The artist bringing nostalgia into the 21st century
At first scroll, you’d be forgiven for thinking that @rinnyriot is an archive of 70’s advertisements. The LA-based artist and designer behind the Instagram account, Rinny Perkins, does, after all, have a love for the era: “The variety in texture and warm vibrancy in color palettes found in advertisements around that time really draw me in.” However, upon closer inspection it becomes clear that there is more to her posters than first meets the eye.
Each poster explores the modern woman’s everyday realities and their subsequent – admittedly first-world – problems. From texting and flaking on plans (a personal favorite), to vibrators and PMS, it’s clear that while old-school in design, their satirical messages are firmly rooted in the 21st century. And then there are the women who grace her designs. “The goal is to normalize black identity by saturating the audience with irrefutable images of blackness,” says Rinny.
With its clever blend of past and present, and celebration of women and blackness, @rinnyriot is one of today’s most refreshing artists. We spoke to Rinny about her creative process, her inspirations, and how she got started.
When did you begin to take an interest in art/design?
I believe it was somewhere around the age of 8.
Earliest creative memory?
I used to draw my name when I got bored in school with blue ombre flames around it. I just wanted something cool to stick on the transparent cover of my school binder. I also thought I wanted to be a fashion designer at one point so I would sketch clothing I thought Posh Spice would wear.
How would you describe your work?
I would describe my work as propaganda, but not in the derogatory way it’s been used in the past. Propaganda at its core is spreading ideas to influence an audience. In my case, the goal is to normalize black identity by saturating the audience with irrefutable images of blackness.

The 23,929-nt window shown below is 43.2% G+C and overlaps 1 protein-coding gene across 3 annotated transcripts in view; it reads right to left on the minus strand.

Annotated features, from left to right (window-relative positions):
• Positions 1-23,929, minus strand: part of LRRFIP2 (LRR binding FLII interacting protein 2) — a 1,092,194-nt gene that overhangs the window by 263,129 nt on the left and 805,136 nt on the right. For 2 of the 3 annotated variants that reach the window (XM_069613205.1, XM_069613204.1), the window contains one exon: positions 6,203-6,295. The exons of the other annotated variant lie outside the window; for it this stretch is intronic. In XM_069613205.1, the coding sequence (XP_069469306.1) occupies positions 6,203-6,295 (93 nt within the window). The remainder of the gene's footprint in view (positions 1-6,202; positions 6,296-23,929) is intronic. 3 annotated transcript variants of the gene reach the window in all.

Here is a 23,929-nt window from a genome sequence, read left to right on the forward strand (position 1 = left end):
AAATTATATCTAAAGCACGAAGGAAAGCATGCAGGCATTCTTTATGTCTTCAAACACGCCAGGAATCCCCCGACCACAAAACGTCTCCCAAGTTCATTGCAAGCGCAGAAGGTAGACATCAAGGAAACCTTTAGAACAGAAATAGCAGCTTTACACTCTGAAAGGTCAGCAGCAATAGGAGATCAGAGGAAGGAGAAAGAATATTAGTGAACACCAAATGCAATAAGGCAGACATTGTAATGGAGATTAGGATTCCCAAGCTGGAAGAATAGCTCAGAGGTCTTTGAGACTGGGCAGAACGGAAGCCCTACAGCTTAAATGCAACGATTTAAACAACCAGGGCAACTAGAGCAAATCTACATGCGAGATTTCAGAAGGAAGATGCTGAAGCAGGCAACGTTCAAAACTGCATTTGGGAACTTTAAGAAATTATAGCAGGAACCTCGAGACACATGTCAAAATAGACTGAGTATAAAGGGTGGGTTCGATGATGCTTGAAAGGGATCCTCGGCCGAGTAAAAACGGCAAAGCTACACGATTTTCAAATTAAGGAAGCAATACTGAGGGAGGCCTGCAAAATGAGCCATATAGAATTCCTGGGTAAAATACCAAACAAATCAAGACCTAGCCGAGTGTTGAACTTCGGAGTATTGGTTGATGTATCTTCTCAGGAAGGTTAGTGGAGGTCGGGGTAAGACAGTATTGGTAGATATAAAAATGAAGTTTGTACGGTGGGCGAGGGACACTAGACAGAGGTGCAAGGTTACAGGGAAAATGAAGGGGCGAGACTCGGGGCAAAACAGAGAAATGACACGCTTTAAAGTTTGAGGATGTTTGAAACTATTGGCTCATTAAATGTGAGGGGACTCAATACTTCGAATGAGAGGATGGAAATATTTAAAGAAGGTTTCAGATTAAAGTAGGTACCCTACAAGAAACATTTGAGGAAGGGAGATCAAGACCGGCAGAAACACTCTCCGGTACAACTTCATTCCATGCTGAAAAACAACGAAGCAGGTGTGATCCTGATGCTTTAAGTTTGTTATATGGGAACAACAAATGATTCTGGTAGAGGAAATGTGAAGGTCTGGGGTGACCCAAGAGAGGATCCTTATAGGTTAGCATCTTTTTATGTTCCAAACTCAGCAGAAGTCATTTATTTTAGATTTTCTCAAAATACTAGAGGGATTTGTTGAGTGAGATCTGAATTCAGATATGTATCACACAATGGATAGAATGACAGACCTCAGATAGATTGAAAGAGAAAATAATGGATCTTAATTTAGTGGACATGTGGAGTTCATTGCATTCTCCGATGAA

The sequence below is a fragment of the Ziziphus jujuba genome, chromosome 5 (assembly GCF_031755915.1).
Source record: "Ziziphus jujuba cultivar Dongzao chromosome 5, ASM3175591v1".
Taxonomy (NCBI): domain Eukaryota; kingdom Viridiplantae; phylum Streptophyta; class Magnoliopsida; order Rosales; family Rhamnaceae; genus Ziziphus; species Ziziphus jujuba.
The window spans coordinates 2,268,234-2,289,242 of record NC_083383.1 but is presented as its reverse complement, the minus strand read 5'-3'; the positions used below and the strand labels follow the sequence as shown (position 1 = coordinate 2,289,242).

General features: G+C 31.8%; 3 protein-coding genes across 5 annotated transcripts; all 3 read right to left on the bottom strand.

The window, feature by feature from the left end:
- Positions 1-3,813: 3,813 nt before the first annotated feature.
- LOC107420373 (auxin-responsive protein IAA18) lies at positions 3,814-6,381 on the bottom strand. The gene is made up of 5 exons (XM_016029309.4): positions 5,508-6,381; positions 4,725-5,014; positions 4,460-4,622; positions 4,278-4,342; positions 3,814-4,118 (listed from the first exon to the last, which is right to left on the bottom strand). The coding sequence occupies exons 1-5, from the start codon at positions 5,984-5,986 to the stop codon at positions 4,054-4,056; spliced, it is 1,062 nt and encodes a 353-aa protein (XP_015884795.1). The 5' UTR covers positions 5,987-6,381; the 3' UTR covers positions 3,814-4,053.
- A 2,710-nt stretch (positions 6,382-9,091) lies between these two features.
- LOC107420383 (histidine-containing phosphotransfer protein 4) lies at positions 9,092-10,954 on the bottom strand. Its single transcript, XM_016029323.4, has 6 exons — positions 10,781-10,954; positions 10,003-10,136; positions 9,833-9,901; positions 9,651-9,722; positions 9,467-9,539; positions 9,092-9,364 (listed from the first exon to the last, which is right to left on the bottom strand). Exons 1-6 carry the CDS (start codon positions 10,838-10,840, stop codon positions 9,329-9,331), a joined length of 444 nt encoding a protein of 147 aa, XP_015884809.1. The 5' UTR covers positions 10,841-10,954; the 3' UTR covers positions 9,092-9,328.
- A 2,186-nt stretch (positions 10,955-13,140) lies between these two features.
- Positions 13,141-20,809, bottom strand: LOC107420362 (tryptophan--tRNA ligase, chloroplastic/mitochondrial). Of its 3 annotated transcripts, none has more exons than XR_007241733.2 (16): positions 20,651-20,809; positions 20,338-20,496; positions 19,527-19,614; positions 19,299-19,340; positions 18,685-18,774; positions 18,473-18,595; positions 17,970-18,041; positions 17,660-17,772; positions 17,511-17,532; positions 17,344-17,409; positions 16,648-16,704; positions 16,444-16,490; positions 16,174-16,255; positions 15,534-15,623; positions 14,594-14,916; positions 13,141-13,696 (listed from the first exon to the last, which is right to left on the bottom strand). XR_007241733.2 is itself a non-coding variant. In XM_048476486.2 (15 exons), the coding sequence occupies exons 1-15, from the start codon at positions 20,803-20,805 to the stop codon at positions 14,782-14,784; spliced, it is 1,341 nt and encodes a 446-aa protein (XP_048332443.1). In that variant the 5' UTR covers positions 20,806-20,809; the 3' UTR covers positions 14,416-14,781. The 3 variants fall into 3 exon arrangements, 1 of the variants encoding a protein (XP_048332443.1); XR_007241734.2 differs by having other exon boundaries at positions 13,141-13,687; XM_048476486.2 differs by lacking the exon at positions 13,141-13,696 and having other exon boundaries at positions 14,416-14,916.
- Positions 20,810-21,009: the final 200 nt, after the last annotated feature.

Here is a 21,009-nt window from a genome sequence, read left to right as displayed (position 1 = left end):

How have your designs evolved since you first began making art? Do you think that moving to LA (Rinny was born and raised in Texas) has had any influence on your current work?
I think I’ve found what I consider to be my innate creative voice since I first started creating. I think LA has a way of influencing the work of any artist unless they’re born into the 1%. Learning how to make ends meet and navigate interpersonal relationships in a city seemingly infinitely large yet somehow lonely definitely has contributed to some of the themes I explore.
How much planning goes into your work?
The amount of planning can vary. What I create is derivative of what I experience in my personal life. I archive a lot of vintage advertisements periodically to collage, but ultimately, the ideation is reliant upon happenings within my day-to-day.
Black Lolita film poster
Favorite Instagram accounts?
Keiichi Tanaami, Yayoi Kusama, and Lina Iris Viktor.
Motto/quote you live by?
“Nothing beat a failure but a try”
Song that best describes you?
“Your Woman” by White Town.
Song of choice for your American road trip?
“Ain’t That (Mellow Mellow)” by Willie Hutch.
Favorite place in America?
I just wrapped my first solo photo exhibition on 1970’s black skater culture and I’m currently working on my next interactive installation exhibition for the upcoming year.
Words: Emily Freedman